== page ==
Meet our COVID heroes

The economic and emotional impacts of COVID-19 have disrupted our lives in extraordinary ways, leaving us to navigate a new norm with an uncertainty of what tomorrow may bring. In times like these, the simplest acts of kindness have given us hope and encouragement to keep doing the best we can.

Meet some of our personal COVID heroes: we hope their stories brighten your day as they have brightened ours.

Friends don’t let friends go without treatment

In India, Azees volunteered to drive 360 km to pick up his and three other patients’ lifesaving medication. Since many of our patients live in remote cities and villages far from medical centers and pharmacies, public transportation shutdowns have made it difficult for them to access their monthly supply of treatment.

One of the first things our team and partner physicians solved for when nationwide shutdowns began is transferring paper prescriptions to digital e-prescriptions.

When Stuti arrived at the pharmacy an hour away from her home, she realized she didn’t have the right prescription papers. Luckily, a nearby bank kindly allowed her to use their printer and she was able to access her treatment on time.

When Stuti returned home, she shared instructions to fellow patients via WhatsApp which prescription papers to print so the same thing wouldn’t happen to them.

A lifesaving sacrifice

Samuel is a farmer, father of three, and CML patient who takes a 12-hour bus ride from his home in Luzon island to Manila every four months to see his physician. When nationwide community quarantine measures took place, Samuel’s physician asked the Philippines National Police to help deliver treatment to patients.

This is a photograph of Police Master Sergeant Orlan Salonga meeting Samuel at a checkpoint 100 meters from Samuel’s home. “His facial expression was priceless when I handed the drug to him,” said Salonga. “It was a small sacrifice and I was happy to help,” he adds.

Like Samuel, Salonga is also a family man. He’s been traveling all over the country to deliver personal protective equipment to officers and frontline workers throughout COVID-19 closures. He says he longs to embrace his wife and children once it’s safe, and kindly shared a photo of him and his daughter with our team.

We look forward to the day Salonga and his family reunite!

Health care heroes

When the government issued strict national quarantined measures, physicians at Philippines General Hospital (PGH) Adult Hematology ran full speed ahead prescribing treatment and some even personally delivering treatment to patients’ homes near Manila.

Dr. Josephine Anne Lucero, Chief Hematology Fellow and Dr. Erika Belinda Chen, Fellow in Training prepare their patients’ treatment deliveries.

“It was very uplifting to find ways to still care for our patients in the time of enhanced quarantine,” said Dr. Josephine Anne Lucero, PGH Adult Hematology Chief Hematology Fellow. “We are sad that we can’t see our patients in the clinic like before and we have begun to feel helpless. Finding ways for the medicines to reach them helped them but also helped us!”

As for their patients, we asked them to share a photo with their treatment once it arrived at their homes. These are their happy faces.

In Lima, Peru, when the local hospital closed to cancer patients our partner Pharmaceutical Chemist Fernando Escalante quickly worked with our team to dispense three months of treatment to patients so they would have enough to last them through the shutdowns.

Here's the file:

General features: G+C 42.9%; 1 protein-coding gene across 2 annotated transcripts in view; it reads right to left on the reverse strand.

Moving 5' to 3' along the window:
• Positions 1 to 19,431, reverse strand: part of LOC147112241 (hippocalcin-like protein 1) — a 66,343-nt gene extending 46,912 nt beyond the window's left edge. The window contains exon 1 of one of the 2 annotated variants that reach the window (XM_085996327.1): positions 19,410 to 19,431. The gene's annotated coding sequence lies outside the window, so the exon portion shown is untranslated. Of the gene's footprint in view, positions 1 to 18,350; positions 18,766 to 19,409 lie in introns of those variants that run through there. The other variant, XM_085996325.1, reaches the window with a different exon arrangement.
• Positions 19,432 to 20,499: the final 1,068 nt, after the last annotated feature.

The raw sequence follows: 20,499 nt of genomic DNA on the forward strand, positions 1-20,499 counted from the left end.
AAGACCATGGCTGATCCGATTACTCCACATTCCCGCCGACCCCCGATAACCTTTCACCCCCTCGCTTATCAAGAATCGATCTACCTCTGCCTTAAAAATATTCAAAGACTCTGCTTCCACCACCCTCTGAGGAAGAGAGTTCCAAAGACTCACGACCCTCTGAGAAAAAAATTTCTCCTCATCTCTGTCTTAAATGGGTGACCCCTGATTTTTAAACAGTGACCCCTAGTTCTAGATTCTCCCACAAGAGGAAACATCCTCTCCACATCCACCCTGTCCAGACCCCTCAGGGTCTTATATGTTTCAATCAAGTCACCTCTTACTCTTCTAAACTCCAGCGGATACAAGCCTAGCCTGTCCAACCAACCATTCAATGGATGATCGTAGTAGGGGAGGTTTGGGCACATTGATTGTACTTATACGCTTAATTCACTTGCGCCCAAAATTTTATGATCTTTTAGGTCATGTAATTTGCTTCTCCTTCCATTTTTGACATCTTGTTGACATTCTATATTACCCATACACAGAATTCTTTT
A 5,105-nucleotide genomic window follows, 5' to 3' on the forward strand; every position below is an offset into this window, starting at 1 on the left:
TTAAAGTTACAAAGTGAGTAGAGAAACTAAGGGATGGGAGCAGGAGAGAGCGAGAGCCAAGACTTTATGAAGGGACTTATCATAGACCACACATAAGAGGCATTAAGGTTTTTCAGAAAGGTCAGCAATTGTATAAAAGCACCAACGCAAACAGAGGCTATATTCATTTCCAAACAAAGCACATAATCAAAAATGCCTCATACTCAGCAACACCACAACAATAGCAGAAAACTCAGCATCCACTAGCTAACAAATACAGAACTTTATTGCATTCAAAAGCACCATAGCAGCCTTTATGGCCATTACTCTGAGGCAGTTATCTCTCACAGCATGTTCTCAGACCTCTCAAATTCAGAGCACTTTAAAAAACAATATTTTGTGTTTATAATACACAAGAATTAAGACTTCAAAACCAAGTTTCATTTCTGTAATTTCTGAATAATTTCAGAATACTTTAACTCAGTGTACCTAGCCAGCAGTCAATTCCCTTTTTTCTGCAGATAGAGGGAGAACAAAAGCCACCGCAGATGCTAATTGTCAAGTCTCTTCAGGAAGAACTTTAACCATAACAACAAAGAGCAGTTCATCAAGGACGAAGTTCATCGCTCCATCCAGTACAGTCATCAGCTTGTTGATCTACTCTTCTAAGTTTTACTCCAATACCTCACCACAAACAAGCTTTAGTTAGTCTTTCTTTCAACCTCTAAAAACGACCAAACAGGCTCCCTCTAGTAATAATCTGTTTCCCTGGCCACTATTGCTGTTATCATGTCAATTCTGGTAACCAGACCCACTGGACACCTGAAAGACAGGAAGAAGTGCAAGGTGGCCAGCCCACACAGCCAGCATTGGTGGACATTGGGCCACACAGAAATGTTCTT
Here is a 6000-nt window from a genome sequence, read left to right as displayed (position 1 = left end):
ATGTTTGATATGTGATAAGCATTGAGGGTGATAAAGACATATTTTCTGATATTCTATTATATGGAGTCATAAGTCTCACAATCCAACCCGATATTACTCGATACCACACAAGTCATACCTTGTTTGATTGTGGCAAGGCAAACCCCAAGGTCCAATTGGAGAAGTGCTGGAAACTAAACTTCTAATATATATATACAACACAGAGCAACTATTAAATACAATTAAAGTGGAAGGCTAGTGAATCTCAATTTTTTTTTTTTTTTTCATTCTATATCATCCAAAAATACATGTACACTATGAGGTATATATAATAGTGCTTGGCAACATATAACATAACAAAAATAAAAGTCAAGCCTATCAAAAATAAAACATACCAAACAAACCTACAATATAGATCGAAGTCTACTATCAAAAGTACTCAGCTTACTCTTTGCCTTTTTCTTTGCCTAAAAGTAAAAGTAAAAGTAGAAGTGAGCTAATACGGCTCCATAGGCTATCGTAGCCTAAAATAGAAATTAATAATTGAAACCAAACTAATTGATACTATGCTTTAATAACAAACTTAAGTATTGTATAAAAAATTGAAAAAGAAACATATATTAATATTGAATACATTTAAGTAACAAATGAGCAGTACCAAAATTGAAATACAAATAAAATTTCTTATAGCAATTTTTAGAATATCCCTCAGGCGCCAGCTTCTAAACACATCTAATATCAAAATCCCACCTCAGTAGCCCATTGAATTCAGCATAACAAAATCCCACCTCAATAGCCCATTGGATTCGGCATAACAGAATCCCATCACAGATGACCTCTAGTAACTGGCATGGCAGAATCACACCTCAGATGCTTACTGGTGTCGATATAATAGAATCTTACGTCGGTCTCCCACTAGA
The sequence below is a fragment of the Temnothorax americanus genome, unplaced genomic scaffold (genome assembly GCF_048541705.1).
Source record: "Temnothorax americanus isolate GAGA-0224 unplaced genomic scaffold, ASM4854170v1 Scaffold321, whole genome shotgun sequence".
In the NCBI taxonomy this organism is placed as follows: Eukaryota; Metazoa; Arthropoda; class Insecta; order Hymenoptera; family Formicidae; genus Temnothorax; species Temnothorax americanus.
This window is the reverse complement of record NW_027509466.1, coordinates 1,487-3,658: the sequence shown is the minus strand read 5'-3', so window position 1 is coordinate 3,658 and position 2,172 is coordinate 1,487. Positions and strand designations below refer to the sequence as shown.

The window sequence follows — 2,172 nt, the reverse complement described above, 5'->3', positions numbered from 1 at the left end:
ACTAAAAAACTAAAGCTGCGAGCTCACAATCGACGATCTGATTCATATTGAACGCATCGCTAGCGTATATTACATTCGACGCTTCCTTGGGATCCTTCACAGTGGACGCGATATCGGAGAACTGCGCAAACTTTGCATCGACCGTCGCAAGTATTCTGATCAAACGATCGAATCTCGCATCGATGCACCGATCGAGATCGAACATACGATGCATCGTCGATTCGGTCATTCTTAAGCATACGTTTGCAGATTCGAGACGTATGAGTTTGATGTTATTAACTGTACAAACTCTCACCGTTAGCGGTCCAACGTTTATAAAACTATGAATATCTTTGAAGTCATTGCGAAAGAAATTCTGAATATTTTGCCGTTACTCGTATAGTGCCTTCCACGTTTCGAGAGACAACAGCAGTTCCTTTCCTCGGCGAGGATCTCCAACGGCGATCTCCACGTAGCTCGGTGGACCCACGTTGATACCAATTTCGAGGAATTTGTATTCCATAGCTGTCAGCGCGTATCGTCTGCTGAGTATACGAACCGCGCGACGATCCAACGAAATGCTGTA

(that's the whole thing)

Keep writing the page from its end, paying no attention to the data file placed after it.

In already fragile health care systems, we are beyond impressed by our medical partners that continue to go above and beyond with their commitment to patients’ wellbeing.

The sun will shine again

Even in the darkest of days, art and music can help us cope.

Tony Leo is a musician and CML patient who’s been on treatment for over a decade. You may remember his story as our inspiration for our 2017 Max Global Experience Climb Mount Kinabalu.

We were excited when Tony shared this cover of the song “The Sun Will Shine Again,” produced by Juwita Suwito in collaboration with many talented musicians across Malaysia, including Tony himself. The group dedicated this “singing telegram to all who are going through dark times.” Turn the volume up and enjoy this heartwarming collaboration!

In Malaysia, we asked children part of The Max Schooling Project to share drawings of their current experience. The Max Schooling Project is a joint initiative helping families through financial and non-financial assistance as incentives for parents to keep their children in school while one parent is undergoing cancer treatment.

Drawing by Siti, 16-year-old part of The Max Schooling Project

“People cry not because they are weak. They have been strong for too long. I dedicated this quote to myself. I lost my mom when I was 11 years old and after that, I stayed with my grandmother. I didn’t spend much time with my mother but she is always in my heart. I am now studying at the vocational college and I wanted to complete my diploma for her.”

Drawing by Tibadurghai, 17-year-old part of The Max Schooling Project

“Save the earth. The good thing behind the Covid-19 is the earth is recovering from all kinds of pollutions. I hope we can maintain a hygienic lifestyle after the pandemic is over and we can live a better life soon.”

We hope these stories have brought a glimmer of hope and encouragement to your day. To learn how you can get involved in helping patients and community through COVID-19, visit our donate page.

Naomi Thalenberg

Naomi Thalenberg is a content manager at The Max Foundation. Naomi has a background in journalism, digital communications, and multimedia storytelling. In her spare time, she’s an avid hiker in the Pacific Northwest, where she currently resides.

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